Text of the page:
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Waiting Game: After cancellation of mixed doubles trials, curlers waiting on decision


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After COVID-19 challenges forced the cancellation of Canada’s mixed doubles trials, several top curlers are anxiously waiting to learn whether they will be chosen to represent the country in the discipline at the Beijing Games.

Curling Canada has said it will consult with the Canadian Olympic Committee and Own the Podium before an announcement will be made.

Specifics on a timeline haven’t been determined, making an extended wait for the contenders seem even longer.

“This is a position we’ve never really been in before where it’s completely out of your control,” said John Morris, who won Olympic mixed doubles gold in 2018. “I think that’s the biggest thing. As an athlete, you always want to control your own destiny. That’s been the tough part.”

The trials were originally scheduled for Dec. 28-Jan. 2 in Portage la Prairie, Man., but were cancelled on Boxing Day. The federation cited travel risks and positive cases among athletes for its decision.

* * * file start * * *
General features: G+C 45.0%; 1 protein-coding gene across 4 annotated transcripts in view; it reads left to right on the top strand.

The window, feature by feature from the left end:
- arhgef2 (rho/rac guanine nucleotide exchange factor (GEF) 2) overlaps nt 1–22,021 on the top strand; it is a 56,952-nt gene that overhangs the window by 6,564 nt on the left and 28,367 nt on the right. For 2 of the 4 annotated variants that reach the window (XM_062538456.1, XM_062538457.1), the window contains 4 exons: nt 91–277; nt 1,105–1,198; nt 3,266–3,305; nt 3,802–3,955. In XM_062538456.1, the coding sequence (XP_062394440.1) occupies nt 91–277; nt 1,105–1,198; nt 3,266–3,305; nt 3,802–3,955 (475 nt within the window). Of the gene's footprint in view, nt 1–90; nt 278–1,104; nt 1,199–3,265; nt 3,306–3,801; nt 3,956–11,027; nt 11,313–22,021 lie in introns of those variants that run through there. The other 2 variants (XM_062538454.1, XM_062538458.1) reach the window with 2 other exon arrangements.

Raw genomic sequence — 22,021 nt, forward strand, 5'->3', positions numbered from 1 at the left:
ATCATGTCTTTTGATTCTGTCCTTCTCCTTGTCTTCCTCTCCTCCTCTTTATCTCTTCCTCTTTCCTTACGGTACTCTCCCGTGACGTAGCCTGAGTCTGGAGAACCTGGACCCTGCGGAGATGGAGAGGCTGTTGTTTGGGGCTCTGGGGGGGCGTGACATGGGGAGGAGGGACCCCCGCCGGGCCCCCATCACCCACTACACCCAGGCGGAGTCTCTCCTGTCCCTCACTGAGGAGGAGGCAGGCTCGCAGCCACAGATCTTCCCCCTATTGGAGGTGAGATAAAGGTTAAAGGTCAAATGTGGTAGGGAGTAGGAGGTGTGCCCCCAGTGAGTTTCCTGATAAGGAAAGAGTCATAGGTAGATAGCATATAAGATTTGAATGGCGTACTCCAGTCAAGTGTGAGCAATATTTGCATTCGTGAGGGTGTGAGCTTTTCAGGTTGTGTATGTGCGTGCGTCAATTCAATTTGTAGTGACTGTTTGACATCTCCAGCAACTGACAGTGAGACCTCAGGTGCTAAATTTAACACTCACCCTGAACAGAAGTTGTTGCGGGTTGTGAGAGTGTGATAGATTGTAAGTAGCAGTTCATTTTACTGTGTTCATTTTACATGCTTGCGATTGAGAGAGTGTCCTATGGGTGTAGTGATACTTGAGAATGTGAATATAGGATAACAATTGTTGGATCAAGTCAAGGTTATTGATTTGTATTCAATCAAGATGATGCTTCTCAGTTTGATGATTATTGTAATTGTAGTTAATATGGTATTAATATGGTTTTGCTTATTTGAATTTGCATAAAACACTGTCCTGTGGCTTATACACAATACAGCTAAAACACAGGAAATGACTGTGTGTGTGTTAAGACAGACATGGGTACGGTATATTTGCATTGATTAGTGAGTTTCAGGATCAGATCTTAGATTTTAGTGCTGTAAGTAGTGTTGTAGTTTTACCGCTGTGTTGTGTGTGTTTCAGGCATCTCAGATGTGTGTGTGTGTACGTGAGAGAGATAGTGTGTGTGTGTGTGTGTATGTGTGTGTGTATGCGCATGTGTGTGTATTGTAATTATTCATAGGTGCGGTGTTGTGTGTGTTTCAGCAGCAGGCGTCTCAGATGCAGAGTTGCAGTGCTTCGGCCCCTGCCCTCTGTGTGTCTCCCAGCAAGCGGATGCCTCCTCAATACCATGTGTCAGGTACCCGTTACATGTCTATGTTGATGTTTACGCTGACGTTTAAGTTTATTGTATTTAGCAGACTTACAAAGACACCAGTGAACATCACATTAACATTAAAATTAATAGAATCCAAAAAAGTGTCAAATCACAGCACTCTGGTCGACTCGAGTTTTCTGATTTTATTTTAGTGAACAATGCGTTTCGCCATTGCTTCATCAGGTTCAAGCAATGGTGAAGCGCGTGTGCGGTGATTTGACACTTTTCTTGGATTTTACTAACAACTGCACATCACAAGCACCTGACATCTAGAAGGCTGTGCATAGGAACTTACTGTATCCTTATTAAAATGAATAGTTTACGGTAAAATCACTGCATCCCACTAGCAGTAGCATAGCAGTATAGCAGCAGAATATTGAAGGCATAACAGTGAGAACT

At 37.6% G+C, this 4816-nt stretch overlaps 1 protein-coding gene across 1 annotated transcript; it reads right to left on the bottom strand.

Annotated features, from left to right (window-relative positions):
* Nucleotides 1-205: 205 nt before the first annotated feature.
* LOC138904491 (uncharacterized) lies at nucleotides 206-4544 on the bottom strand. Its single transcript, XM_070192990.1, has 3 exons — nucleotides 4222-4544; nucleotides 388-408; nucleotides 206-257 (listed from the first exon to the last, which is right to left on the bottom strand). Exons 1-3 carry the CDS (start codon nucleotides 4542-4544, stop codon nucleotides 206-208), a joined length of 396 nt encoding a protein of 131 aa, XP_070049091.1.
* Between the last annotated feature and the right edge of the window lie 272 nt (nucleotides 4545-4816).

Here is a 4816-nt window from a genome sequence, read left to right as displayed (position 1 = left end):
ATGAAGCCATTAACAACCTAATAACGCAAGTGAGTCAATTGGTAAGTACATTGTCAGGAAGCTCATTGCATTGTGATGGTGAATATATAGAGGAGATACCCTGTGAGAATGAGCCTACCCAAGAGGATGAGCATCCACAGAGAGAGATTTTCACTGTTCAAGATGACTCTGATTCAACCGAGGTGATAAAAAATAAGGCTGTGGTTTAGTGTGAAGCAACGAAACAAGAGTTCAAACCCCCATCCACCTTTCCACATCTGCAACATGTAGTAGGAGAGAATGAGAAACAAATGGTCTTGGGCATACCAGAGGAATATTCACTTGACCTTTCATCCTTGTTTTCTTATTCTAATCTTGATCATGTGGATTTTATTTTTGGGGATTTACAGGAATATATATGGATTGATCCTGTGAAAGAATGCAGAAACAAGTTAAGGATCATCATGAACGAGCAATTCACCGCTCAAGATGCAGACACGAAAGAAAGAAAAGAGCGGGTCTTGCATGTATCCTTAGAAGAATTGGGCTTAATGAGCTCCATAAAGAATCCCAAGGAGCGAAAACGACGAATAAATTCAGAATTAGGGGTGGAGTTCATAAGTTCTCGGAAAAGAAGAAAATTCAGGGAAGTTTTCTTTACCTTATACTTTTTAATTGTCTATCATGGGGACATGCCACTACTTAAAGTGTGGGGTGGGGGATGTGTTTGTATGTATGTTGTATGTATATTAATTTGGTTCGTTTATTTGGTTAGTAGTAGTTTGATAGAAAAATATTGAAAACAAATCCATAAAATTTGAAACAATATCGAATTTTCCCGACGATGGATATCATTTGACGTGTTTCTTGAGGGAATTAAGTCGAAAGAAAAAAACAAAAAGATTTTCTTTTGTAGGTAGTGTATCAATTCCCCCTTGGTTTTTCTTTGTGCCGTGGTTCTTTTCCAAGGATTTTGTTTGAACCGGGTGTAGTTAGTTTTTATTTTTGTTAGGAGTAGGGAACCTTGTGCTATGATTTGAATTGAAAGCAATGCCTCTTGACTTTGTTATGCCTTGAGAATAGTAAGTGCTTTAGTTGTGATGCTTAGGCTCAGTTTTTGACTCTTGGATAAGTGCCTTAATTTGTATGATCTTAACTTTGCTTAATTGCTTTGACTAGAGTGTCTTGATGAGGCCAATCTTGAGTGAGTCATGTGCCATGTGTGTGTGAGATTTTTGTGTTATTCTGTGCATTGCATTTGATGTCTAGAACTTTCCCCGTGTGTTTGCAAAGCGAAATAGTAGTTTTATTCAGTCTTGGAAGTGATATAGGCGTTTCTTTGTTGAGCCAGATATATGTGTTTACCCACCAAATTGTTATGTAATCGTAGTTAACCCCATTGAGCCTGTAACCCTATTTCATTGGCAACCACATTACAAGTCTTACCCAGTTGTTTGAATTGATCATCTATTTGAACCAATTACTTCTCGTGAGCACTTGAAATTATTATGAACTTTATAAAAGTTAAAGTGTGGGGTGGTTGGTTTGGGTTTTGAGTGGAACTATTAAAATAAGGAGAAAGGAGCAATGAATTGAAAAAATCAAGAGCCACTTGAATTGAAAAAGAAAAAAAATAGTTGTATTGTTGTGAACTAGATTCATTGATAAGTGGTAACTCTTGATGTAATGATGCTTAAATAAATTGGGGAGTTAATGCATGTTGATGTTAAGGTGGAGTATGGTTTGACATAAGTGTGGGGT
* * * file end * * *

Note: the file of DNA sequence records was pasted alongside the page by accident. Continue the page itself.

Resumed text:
Olympic mixed doubles play begins Feb. 2 at the Ice Cube in Beijing, two days before the opening ceremony. The Canadian nomination decision was still in the “consultation process,” a COC spokesman said Tuesday in a text message.

Morris teamed with Kaitlyn Lawes to win gold in the discipline’s Olympic debut in Pyeongchang, South Korea.

His usual partner, Rachel Homan, was not available for the trials that year as she had secured an Olympic spot in the women’s team competition. Curling Canada doesn’t allow curlers to play in both disciplines at the same Games.

Homan and Morris, currently ranked fifth in Canada, are both available for selection this time around. Now they just have to cross their fingers and hope they get the nod when the decision is finally made.

“It’s definitely hard on the heart,” Homan said Tuesday from Beaumont, Alta.

Jocelyn Peterman and Brett Gallant are ranked No. 1 in Canada but both are already Beijing-bound after victories in the four-player team trials last November in Saskatoon.

Peterman helped Team Jennifer Jones to victory and Gallant helped Team Brad Gushue win the men’s berth. Jones and Brent Laing are ranked second in mixed doubles.